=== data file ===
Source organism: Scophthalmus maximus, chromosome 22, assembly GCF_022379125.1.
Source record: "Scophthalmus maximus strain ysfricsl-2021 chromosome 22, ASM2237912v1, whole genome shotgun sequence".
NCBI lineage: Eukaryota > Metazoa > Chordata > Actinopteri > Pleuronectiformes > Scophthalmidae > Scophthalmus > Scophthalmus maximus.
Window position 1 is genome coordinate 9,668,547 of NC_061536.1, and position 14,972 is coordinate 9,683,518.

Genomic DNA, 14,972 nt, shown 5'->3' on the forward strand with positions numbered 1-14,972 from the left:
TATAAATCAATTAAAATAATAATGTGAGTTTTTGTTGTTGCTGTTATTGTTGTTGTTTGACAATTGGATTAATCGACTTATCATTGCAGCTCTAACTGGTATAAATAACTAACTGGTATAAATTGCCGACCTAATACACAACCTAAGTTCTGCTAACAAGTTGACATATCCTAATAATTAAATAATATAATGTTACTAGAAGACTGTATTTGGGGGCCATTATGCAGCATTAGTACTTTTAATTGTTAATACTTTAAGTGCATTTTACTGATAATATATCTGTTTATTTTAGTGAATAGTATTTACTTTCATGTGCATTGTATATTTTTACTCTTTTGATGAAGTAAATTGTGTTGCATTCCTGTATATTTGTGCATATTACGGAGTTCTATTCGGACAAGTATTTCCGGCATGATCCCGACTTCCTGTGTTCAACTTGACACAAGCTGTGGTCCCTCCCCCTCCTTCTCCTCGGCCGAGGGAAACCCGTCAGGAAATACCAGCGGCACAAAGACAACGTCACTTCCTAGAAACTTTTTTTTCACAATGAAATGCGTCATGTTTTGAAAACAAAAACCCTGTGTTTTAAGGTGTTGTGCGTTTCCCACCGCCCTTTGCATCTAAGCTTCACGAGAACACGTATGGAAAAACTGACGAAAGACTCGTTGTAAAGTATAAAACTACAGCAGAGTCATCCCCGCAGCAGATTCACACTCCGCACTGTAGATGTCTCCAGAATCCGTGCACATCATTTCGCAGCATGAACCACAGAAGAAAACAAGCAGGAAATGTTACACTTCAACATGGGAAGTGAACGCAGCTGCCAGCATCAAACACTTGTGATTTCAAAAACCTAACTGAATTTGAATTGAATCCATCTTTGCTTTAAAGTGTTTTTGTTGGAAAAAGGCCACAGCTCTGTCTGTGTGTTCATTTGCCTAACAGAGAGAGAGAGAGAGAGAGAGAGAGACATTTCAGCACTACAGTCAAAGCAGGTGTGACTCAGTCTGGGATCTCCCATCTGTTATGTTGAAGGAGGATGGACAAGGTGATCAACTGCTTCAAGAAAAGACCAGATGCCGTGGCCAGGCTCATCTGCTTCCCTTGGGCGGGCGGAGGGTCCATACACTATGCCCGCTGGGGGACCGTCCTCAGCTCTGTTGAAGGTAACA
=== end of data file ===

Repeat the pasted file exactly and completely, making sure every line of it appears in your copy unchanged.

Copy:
Source organism: Scophthalmus maximus, chromosome 22, assembly GCF_022379125.1.
Source record: "Scophthalmus maximus strain ysfricsl-2021 chromosome 22, ASM2237912v1, whole genome shotgun sequence".
NCBI lineage: Eukaryota > Metazoa > Chordata > Actinopteri > Pleuronectiformes > Scophthalmidae > Scophthalmus > Scophthalmus maximus.
Window position 1 is genome coordinate 9,668,547 of NC_061536.1, and position 14,972 is coordinate 9,683,518.

Genomic DNA, 14,972 nt, shown 5'->3' on the forward strand with positions numbered 1-14,972 from the left:
TATAAATCAATTAAAATAATAATGTGAGTTTTTGTTGTTGCTGTTATTGTTGTTGTTTGACAATTGGATTAATCGACTTATCATTGCAGCTCTAACTGGTATAAATAACTAACTGGTATAAATTGCCGACCTAATACACAACCTAAGTTCTGCTAACAAGTTGACATATCCTAATAATTAAATAATATAATGTTACTAGAAGACTGTATTTGGGGGCCATTATGCAGCATTAGTACTTTTAATTGTTAATACTTTAAGTGCATTTTACTGATAATATATCTGTTTATTTTAGTGAATAGTATTTACTTTCATGTGCATTGTATATTTTTACTCTTTTGATGAAGTAAATTGTGTTGCATTCCTGTATATTTGTGCATATTACGGAGTTCTATTCGGACAAGTATTTCCGGCATGATCCCGACTTCCTGTGTTCAACTTGACACAAGCTGTGGTCCCTCCCCCTCCTTCTCCTCGGCCGAGGGAAACCCGTCAGGAAATACCAGCGGCACAAAGACAACGTCACTTCCTAGAAACTTTTTTTTCACAATGAAATGCGTCATGTTTTGAAAACAAAAACCCTGTGTTTTAAGGTGTTGTGCGTTTCCCACCGCCCTTTGCATCTAAGCTTCACGAGAACACGTATGGAAAAACTGACGAAAGACTCGTTGTAAAGTATAAAACTACAGCAGAGTCATCCCCGCAGCAGATTCACACTCCGCACTGTAGATGTCTCCAGAATCCGTGCACATCATTTCGCAGCATGAACCACAGAAGAAAACAAGCAGGAAATGTTACACTTCAACATGGGAAGTGAACGCAGCTGCCAGCATCAAACACTTGTGATTTCAAAAACCTAACTGAATTTGAATTGAATCCATCTTTGCTTTAAAGTGTTTTTGTTGGAAAAAGGCCACAGCTCTGTCTGTGTGTTCATTTGCCTAACAGAGAGAGAGAGAGAGAGAGAGAGAGACATTTCAGCACTACAGTCAAAGCAGGTGTGACTCAGTCTGGGATCTCCCATCTGTTATGTTGAAGGAGGATGGACAAGGTGATCAACTGCTTCAAGAAAAGACCAGATGCCGTGGCCAGGCTCATCTGCTTCCCTTGGGCGGGCGGAGGGTCCATACACTATGCCCGCTGGGGGACCGTCCTCAGCTCTGTTGAAGGTAACA